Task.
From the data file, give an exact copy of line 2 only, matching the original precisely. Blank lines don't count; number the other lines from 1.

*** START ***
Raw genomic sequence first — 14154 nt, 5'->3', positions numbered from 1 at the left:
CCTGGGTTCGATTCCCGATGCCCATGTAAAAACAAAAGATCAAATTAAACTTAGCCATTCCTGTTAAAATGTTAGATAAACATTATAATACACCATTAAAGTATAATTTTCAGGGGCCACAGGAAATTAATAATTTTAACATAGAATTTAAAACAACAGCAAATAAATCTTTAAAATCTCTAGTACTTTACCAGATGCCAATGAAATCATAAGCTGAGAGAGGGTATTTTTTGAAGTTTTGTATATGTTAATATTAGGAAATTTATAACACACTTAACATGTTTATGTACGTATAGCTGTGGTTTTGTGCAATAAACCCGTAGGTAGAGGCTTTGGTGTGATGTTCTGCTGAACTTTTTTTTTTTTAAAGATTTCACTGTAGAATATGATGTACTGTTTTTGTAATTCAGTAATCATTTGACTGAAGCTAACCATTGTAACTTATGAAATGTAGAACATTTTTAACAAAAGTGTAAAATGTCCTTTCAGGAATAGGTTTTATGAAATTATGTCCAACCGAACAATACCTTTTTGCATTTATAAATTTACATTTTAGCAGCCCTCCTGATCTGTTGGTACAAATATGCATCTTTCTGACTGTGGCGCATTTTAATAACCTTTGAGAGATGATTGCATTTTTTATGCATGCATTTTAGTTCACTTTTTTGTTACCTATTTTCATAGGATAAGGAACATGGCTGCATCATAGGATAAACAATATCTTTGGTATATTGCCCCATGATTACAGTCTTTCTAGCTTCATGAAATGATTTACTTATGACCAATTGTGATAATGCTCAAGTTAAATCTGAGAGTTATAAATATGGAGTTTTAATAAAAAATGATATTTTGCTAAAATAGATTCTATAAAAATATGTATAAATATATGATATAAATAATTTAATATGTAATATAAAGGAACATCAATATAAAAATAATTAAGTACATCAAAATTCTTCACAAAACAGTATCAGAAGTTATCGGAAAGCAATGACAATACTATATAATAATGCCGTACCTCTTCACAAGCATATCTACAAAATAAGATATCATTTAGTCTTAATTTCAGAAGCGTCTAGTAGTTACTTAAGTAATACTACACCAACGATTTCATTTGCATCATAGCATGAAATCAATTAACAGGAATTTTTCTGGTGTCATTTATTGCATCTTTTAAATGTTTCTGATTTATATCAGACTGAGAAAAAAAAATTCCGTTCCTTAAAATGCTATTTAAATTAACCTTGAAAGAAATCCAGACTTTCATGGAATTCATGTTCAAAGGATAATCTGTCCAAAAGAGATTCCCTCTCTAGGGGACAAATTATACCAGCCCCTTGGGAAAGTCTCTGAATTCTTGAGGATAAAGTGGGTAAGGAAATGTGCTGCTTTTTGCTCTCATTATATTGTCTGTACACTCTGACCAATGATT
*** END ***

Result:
CCTGGGTTCGATTCCCGATGCCCATGTAAAAACAAAAGATCAAATTAAACTTAGCCATTCCTGTTAAAATGTTAGATAAACATTATAATACACCATTAAAGTATAATTTTCAGGGGCCACAGGAAATTAATAATTTTAACATAGAATTTAAAACAACAGCAAATAAATCTTTAAAATCTCTAGTACTTTACCAGATGCCAATGAAATCATAAGCTGAGAGAGGGTATTTTTTGAAGTTTTGTATATGTTAATATTAGGAAATTTATAACACACTTAACATGTTTATGTACGTATAGCTGTGGTTTTGTGCAATAAACCCGTAGGTAGAGGCTTTGGTGTGATGTTCTGCTGAACTTTTTTTTTTTTAAAGATTTCACTGTAGAATATGATGTACTGTTTTTGTAATTCAGTAATCATTTGACTGAAGCTAACCATTGTAACTTATGAAATGTAGAACATTTTTAACAAAAGTGTAAAATGTCCTTTCAGGAATAGGTTTTATGAAATTATGTCCAACCGAACAATACCTTTTTGCATTTATAAATTTACATTTTAGCAGCCCTCCTGATCTGTTGGTACAAATATGCATCTTTCTGACTGTGGCGCATTTTAATAACCTTTGAGAGATGATTGCATTTTTTATGCATGCATTTTAGTTCACTTTTTTGTTACCTATTTTCATAGGATAAGGAACATGGCTGCATCATAGGATAAACAATATCTTTGGTATATTGCCCCATGATTACAGTCTTTCTAGCTTCATGAAATGATTTACTTATGACCAATTGTGATAATGCTCAAGTTAAATCTGAGAGTTATAAATATGGAGTTTTAATAAAAAATGATATTTTGCTAAAATAGATTCTATAAAAATATGTATAAATATATGATATAAATAATTTAATATGTAATATAAAGGAACATCAATATAAAAATAATTAAGTACATCAAAATTCTTCACAAAACAGTATCAGAAGTTATCGGAAAGCAATGACAATACTATATAATAATGCCGTACCTCTTCACAAGCATATCTACAAAATAAGATATCATTTAGTCTTAATTTCAGAAGCGTCTAGTAGTTACTTAAGTAATACTACACCAACGATTTCATTTGCATCATAGCATGAAATCAATTAACAGGAATTTTTCTGGTGTCATTTATTGCATCTTTTAAATGTTTCTGATTTATATCAGACTGAGAAAAAAAAATTCCGTTCCTTAAAATGCTATTTAAATTAACCTTGAAAGAAATCCAGACTTTCATGGAATTCATGTTCAAAGGATAATCTGTCCAAAAGAGATTCCCTCTCTAGGGGACAAATTATACCAGCCCCTTGGGAAAGTCTCTGAATTCTTGAGGATAAAGTGGGTAAGGAAATGTGCTGCTTTTTGCTCTCATTATATTGTCTGTACACTCTGACCAATGATT